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Until the 15th century, stag and boar were the favorite quarries when hunting on horseback in England. As their numbers declined due to deforestation and poaching, there was an increased interest in hare coursing and foxhunting. By the 16th century, women were occasional participants, and it was noted that Elizabeth I, always an avid rider, hunted until she was nearly 70.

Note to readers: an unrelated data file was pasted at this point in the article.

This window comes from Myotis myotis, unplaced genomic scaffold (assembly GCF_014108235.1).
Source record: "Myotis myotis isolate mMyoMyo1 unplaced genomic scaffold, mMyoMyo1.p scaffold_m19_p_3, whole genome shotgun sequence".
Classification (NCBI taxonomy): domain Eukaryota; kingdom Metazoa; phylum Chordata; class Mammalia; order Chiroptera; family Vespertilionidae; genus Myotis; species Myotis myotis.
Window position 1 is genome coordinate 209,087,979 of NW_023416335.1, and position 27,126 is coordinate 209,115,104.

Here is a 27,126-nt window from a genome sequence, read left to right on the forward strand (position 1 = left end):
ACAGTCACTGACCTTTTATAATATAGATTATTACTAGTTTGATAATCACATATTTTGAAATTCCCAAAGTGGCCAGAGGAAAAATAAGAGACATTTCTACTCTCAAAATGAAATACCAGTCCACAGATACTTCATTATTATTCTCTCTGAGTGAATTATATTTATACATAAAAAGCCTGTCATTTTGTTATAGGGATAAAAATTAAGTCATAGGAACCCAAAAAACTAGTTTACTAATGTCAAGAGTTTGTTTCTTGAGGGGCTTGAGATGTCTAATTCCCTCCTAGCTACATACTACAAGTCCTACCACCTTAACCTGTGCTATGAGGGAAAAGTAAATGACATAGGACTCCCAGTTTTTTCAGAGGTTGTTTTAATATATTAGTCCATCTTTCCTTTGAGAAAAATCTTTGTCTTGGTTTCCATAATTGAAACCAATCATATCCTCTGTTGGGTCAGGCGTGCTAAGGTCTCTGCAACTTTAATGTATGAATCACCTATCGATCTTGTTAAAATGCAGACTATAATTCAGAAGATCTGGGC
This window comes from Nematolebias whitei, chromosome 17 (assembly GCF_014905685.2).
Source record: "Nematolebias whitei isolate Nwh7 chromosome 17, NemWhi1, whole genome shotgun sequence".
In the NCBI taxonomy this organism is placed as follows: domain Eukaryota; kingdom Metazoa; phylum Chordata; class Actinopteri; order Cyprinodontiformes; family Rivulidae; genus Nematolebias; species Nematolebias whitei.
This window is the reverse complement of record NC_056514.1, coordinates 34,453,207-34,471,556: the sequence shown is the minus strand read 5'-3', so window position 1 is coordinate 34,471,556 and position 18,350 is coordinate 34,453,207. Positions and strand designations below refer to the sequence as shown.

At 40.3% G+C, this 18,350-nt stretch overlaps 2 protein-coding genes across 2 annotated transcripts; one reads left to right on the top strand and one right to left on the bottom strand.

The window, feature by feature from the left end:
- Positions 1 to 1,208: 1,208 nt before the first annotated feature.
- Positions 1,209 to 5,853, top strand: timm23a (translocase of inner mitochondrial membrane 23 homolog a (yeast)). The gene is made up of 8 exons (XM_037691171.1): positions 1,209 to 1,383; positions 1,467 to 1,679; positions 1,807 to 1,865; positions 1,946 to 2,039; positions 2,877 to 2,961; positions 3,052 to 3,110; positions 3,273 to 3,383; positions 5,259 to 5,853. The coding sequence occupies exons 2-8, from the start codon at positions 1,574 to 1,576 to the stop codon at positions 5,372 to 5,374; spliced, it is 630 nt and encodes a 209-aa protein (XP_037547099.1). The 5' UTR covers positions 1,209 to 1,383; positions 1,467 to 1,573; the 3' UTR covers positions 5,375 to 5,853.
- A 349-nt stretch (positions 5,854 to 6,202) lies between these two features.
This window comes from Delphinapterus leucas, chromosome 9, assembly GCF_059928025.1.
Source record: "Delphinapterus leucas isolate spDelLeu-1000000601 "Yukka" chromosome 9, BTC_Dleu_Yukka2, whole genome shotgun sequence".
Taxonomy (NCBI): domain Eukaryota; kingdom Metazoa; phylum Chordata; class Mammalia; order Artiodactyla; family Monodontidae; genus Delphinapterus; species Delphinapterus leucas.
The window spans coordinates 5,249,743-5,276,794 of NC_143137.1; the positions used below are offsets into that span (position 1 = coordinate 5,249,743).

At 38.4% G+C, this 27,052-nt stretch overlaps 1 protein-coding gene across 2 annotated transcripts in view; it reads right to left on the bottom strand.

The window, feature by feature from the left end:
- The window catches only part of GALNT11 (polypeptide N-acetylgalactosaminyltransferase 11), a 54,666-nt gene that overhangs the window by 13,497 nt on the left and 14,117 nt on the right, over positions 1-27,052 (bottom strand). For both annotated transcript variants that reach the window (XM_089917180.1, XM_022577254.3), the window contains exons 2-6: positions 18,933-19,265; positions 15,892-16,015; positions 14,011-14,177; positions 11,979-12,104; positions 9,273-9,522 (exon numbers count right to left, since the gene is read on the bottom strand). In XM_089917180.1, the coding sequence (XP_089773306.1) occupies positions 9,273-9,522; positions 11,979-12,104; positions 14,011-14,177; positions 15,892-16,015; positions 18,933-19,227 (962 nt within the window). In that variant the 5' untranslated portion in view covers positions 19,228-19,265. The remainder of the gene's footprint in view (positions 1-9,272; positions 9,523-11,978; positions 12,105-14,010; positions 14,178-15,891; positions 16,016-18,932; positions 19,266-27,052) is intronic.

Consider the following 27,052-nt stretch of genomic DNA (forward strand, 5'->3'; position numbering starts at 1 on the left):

The sport of fox hunting in America can be traced back to 1650 when Colonel Robert Brooke brought hounds to Maryland from England. The sport grew to enjoy a great popularity in colonial times. Many of the founding fathers were avid foxhunters. George Washington, who hunted from the age of 16, kept a splendid pack of hounds and blooded hunters for the chase. It is recorded that Thomas Jefferson was an avid fox hunter. Although fox hunting has been pursued in virtually every region of America, it gained its greatest popularity in the middle-south, which maintained many of the traditions of aristocratic England and which had land favorable to the chase. A Kentuckian wrote in 1852: “Fox hunting in the middle and southern states is quite as much a subject of enthusiasm as it has been in England…” Among the most famous hunts in America, the Iroquois Hunt in Kentucky ranks as one of the finest. Founded in 1880 by Roger D. Williams, it is named after the first American horse to win the Epson Derby in England, Pierre Lorillard’s Iroquois.